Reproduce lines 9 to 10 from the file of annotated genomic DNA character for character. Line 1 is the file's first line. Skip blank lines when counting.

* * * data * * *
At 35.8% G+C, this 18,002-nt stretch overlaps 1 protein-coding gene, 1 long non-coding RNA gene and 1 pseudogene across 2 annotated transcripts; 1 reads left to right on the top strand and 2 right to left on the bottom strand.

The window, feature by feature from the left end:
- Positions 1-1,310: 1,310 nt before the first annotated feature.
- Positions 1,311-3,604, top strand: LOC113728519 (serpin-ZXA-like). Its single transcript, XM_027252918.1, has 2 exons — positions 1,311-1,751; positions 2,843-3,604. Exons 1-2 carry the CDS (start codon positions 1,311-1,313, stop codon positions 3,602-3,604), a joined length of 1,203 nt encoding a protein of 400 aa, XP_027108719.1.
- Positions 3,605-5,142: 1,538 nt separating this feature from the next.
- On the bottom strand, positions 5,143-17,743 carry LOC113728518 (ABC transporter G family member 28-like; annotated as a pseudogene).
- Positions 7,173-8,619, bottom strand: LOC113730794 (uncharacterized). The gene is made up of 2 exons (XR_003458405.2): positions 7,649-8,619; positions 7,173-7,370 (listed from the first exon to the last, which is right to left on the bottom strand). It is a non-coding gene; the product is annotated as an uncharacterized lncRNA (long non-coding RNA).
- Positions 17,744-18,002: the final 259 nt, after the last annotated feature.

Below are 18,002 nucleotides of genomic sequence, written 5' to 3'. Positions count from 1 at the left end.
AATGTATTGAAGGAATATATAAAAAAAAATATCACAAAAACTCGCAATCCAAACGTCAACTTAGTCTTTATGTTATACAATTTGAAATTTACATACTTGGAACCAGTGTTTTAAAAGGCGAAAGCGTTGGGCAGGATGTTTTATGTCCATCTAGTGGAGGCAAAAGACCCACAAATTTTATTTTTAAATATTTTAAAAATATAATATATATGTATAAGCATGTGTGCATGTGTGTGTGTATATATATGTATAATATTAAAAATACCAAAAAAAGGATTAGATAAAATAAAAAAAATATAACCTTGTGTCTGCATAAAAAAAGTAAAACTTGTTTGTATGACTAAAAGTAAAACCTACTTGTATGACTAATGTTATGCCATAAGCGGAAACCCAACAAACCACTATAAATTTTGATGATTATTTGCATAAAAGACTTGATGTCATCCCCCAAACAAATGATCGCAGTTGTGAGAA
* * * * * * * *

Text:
Below are 18,002 nucleotides of genomic sequence, written 5' to 3'. Positions count from 1 at the left end.
AATGTATTGAAGGAATATATAAAAAAAAATATCACAAAAACTCGCAATCCAAACGTCAACTTAGTCTTTATGTTATACAATTTGAAATTTACATACTTGGAACCAGTGTTTTAAAAGGCGAAAGCGTTGGGCAGGATGTTTTATGTCCATCTAGTGGAGGCAAAAGACCCACAAATTTTATTTTTAAATATTTTAAAAATATAATATATATGTATAAGCATGTGTGCATGTGTGTGTGTATATATATGTATAATATTAAAAATACCAAAAAAAGGATTAGATAAAATAAAAAAAATATAACCTTGTGTCTGCATAAAAAAAGTAAAACTTGTTTGTATGACTAAAAGTAAAACCTACTTGTATGACTAATGTTATGCCATAAGCGGAAACCCAACAAACCACTATAAATTTTGATGATTATTTGCATAAAAGACTTGATGTCATCCCCCAAACAAATGATCGCAGTTGTGAGAA